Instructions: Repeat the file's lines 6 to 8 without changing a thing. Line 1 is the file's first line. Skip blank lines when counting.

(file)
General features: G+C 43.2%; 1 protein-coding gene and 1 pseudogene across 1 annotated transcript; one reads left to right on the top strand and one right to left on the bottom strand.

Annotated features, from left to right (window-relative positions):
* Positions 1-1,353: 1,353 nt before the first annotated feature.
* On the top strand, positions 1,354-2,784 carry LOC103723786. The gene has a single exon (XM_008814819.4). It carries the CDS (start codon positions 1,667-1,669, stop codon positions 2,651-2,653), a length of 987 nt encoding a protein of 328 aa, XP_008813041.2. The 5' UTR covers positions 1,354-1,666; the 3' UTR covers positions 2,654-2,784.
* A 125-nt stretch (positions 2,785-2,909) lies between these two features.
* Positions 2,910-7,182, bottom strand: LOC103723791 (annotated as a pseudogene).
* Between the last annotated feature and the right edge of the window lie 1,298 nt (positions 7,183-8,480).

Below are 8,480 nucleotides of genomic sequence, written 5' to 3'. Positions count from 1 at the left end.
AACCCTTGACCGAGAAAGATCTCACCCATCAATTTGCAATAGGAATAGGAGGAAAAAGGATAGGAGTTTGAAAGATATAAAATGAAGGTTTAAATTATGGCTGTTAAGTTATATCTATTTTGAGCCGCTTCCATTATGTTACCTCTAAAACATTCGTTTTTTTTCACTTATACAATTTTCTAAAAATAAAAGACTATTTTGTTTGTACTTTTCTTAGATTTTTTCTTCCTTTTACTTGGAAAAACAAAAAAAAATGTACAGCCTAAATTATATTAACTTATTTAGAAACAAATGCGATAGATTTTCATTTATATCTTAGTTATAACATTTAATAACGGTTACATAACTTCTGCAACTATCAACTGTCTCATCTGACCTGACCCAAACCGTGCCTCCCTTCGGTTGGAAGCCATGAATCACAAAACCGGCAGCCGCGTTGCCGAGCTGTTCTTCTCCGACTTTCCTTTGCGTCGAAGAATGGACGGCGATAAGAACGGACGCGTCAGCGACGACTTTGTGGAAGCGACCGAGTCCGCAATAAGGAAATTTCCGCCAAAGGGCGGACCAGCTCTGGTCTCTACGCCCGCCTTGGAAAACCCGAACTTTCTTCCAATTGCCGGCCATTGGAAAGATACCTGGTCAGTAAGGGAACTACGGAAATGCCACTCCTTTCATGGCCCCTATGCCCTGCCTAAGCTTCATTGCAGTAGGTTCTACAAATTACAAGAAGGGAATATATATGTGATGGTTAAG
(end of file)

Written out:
* Positions 2,910-7,182, bottom strand: LOC103723791 (annotated as a pseudogene).
* Between the last annotated feature and the right edge of the window lie 1,298 nt (positions 7,183-8,480).

Below are 8,480 nucleotides of genomic sequence, written 5' to 3'. Positions count from 1 at the left end.